The authors use a question and answer format to describe what just war is, what it is not, some questions that still need answered, and the history of just war. They talk about just war in relation to philosophy/natural law, history, the statesman, the theologian, the combatant, and the individual.They rely heavily on Aquinas, Grotius, Vitoria, and Suarez. The also use a lot of O’Donovan and a current just war writer named James Turner Johnson. They address terrorism, nuclear war, humanitarian intervention, the UN, post war development of countries, non-lethal weapons, “turn the other cheek,” does war violate the command to not kill, did Jesus change our approach to war, is just war only a Christian idea or it can it be found in non-Christian sources, Bonhoeffer’s attempt on Hitler’s life, Ghandi’s pacifism, C.S. Lewis’ writings on war, supreme emergency, the early church on war, including Roland Bainton’s pacifistic reading of the church fathers, criteria for going to war, criteria within a war, private military contractors, ethical development of weapons, Romans 13, etc. etc. The great value of this book is how much ground it covers. You will not get an in depth chapter length discussion of terrorism and just war, but you will get some basic ideas on it. It is an excellent introduction to just war thought, though I doubt any reader will agree with all.

The only drawback I would note is there is a quite a bit of repetition. The reason would seem to be the nature of the book where the questions and answers in various sections overlap with questions and answers in other sections. There are other areas that I would have like more discussion on, such as what makes an authority legitimate, but the sources cited should give provide those if the reader wished to pursue them.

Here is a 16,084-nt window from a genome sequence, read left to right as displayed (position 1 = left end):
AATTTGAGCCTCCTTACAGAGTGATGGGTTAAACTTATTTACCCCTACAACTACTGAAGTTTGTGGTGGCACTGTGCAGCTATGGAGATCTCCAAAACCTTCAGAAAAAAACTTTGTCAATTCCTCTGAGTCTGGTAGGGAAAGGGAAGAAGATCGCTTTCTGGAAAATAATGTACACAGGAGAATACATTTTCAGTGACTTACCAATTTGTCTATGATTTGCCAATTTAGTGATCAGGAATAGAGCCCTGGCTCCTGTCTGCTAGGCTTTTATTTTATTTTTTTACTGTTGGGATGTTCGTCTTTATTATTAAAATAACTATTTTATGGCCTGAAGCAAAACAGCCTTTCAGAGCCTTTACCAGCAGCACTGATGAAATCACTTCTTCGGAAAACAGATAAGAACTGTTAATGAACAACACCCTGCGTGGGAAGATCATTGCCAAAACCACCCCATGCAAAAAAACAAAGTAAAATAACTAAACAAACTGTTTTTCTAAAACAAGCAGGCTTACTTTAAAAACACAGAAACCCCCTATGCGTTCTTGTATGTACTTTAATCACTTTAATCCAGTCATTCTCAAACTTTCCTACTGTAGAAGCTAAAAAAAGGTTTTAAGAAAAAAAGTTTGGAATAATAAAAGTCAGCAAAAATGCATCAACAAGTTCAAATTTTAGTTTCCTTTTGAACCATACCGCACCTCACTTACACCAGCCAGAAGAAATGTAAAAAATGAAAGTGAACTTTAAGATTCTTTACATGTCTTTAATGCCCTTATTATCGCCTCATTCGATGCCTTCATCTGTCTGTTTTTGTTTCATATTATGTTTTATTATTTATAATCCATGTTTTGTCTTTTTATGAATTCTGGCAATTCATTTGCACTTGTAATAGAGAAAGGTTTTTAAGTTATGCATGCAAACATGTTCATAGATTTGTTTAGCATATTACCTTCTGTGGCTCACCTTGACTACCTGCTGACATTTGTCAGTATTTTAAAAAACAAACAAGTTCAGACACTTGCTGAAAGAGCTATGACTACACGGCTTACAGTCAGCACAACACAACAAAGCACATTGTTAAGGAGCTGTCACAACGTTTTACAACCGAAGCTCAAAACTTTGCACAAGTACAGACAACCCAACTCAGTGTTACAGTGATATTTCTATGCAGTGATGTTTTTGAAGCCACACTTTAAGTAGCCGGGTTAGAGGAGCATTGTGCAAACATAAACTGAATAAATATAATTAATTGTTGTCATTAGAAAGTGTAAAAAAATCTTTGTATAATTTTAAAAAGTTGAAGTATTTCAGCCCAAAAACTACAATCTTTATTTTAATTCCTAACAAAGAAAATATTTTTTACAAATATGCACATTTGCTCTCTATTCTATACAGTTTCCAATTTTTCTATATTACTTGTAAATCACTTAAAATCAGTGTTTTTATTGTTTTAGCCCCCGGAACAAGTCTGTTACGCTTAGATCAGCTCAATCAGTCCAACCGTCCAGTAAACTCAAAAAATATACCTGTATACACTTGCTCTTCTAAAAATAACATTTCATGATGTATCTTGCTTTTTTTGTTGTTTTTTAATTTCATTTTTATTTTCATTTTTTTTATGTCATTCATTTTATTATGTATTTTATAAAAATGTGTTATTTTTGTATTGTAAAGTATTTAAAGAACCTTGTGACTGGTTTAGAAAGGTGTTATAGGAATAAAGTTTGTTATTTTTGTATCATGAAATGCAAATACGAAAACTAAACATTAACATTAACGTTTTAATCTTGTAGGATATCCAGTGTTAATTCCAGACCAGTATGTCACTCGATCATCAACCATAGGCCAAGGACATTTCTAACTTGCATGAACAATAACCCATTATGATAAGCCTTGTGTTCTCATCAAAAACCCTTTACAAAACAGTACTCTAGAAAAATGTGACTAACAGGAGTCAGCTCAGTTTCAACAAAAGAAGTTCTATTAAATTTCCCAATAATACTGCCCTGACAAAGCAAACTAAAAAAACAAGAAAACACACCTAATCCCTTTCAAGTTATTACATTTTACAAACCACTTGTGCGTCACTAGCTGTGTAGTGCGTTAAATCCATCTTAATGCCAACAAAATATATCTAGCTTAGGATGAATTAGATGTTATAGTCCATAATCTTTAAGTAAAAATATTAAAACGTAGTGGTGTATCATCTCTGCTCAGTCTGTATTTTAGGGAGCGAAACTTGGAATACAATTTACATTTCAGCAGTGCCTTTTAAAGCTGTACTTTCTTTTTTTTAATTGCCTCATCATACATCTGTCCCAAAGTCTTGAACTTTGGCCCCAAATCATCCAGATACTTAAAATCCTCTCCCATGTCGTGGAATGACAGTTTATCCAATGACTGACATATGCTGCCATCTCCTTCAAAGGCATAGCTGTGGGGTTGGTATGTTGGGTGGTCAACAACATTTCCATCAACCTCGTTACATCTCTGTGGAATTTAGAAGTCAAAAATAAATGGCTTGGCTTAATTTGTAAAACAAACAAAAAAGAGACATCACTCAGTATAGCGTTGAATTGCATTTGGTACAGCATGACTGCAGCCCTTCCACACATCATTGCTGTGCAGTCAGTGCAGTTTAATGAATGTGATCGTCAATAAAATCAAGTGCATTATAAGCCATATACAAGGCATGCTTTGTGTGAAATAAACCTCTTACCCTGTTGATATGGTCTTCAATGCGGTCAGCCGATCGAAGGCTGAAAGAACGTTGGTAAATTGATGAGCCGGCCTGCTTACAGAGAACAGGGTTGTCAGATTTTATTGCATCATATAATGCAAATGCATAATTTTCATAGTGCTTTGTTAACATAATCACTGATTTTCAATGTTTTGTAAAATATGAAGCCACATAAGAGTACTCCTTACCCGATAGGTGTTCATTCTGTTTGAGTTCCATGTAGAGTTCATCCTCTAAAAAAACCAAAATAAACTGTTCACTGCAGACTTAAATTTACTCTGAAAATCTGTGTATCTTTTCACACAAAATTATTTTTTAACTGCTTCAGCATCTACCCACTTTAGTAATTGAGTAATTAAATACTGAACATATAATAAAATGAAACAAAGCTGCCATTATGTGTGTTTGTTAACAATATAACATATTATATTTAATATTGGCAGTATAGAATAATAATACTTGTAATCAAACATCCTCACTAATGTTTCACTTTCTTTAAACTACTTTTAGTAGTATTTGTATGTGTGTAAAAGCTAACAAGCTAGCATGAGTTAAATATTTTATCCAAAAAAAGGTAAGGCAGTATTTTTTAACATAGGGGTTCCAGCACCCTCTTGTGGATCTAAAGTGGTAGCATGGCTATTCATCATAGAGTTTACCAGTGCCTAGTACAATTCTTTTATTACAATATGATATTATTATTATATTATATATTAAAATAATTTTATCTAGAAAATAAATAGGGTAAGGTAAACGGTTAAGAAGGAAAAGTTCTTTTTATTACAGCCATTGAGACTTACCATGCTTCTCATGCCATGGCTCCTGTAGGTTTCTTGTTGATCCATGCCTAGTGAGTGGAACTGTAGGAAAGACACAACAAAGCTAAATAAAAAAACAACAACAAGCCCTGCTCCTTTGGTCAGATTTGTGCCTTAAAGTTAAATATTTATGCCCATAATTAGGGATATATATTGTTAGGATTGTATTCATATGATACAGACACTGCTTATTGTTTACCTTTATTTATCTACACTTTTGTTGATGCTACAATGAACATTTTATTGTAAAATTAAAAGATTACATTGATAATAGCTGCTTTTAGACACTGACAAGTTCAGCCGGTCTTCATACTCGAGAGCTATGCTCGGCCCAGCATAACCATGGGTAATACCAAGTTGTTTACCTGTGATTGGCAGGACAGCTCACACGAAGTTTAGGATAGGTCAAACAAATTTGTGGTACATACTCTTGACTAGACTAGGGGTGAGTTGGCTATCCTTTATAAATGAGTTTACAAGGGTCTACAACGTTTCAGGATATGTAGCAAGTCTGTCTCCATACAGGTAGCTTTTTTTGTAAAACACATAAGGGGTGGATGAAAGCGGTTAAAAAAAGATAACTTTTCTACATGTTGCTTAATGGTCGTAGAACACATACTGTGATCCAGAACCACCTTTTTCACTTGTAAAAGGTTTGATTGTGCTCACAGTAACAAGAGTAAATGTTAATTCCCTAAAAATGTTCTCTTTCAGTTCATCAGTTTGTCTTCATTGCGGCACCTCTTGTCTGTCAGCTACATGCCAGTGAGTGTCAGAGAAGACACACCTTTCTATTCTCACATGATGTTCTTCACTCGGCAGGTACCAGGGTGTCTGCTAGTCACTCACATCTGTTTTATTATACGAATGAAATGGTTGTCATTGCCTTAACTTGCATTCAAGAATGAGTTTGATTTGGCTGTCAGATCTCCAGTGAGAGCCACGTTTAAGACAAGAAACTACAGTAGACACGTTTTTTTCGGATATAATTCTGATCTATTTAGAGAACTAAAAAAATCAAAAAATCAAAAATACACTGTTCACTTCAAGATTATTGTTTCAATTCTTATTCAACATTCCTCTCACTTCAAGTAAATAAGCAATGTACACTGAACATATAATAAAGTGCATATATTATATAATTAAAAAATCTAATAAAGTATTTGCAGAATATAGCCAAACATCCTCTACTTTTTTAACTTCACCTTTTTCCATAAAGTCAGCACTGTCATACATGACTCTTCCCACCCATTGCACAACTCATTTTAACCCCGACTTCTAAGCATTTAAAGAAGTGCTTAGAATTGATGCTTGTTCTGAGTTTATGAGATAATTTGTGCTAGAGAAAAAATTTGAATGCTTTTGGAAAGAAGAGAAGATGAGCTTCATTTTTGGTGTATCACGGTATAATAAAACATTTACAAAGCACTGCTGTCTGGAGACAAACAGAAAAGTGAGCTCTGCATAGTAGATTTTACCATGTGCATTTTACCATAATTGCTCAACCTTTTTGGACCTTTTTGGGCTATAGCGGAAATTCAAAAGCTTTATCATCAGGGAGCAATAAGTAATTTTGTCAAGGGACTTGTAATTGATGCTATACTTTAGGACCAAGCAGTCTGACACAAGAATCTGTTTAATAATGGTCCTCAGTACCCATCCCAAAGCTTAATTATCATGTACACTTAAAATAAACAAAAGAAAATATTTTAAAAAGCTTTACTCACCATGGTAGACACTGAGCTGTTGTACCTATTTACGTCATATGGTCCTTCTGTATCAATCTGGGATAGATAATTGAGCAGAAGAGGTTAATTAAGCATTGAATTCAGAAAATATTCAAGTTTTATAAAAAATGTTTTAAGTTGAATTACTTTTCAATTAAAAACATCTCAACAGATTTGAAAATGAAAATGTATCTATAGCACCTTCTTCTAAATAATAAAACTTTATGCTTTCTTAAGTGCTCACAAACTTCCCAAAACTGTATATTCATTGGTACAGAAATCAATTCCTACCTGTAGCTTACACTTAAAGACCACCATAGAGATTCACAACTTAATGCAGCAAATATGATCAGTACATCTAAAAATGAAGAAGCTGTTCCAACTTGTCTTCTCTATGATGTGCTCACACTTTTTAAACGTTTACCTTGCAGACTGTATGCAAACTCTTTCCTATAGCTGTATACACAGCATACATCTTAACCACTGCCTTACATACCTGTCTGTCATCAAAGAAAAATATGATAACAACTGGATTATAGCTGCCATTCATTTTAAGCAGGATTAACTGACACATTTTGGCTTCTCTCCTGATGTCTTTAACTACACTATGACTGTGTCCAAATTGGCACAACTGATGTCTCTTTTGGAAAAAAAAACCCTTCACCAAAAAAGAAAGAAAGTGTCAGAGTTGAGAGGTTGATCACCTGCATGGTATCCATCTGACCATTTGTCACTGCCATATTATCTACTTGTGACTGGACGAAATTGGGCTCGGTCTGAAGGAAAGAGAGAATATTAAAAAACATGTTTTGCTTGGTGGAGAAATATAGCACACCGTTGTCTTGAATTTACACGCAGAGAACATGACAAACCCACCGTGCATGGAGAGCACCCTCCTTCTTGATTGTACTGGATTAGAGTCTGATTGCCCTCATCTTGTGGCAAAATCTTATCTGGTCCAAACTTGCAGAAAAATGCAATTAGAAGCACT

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Nothing but the Blood: Heidelberg Catechism, Lord’s Day 5

 

Blood 4

There is a hymn that says, “What can wash away my sin, nothing but the blood of Jesus.” Why is that? Why can only Jesus’ blood satisfy the demands of God’s justice and and at the same time show us mercy. There are three options for the removal of our sins. First, we could satisfy for our own sins. Second, another creature could satisfy for our sins. Finally, Jesus could satisfy.  Why can I not atone for my own sins? Why could the bulls and goats in the Old Testament not take away my sins? Why is Jesus the only option?

The Heidelberg Catechism gives an answer to this in questions 12-15.

Q: 12. Since then, by the righteous judgment of God, we deserve temporal and eternal punishment, is there no way by which we may escape that punishment, and be again received into favor? A: God will have his justice satisfied and therefore we must make this full satisfaction, either by ourselves, or by another.

Q: 13. Can we ourselves then make this satisfaction?A: By no means; but on the contrary we daily increase our debt.

Q: 14. Can there be found anywhere, one, who is a mere creature, able to satisfy for us?A: None; for, first, God will not punish any other creature for the sin which man has committed;  and further, no mere creature can sustain the burden of God’s eternal wrath against sin, so as to deliver others from it.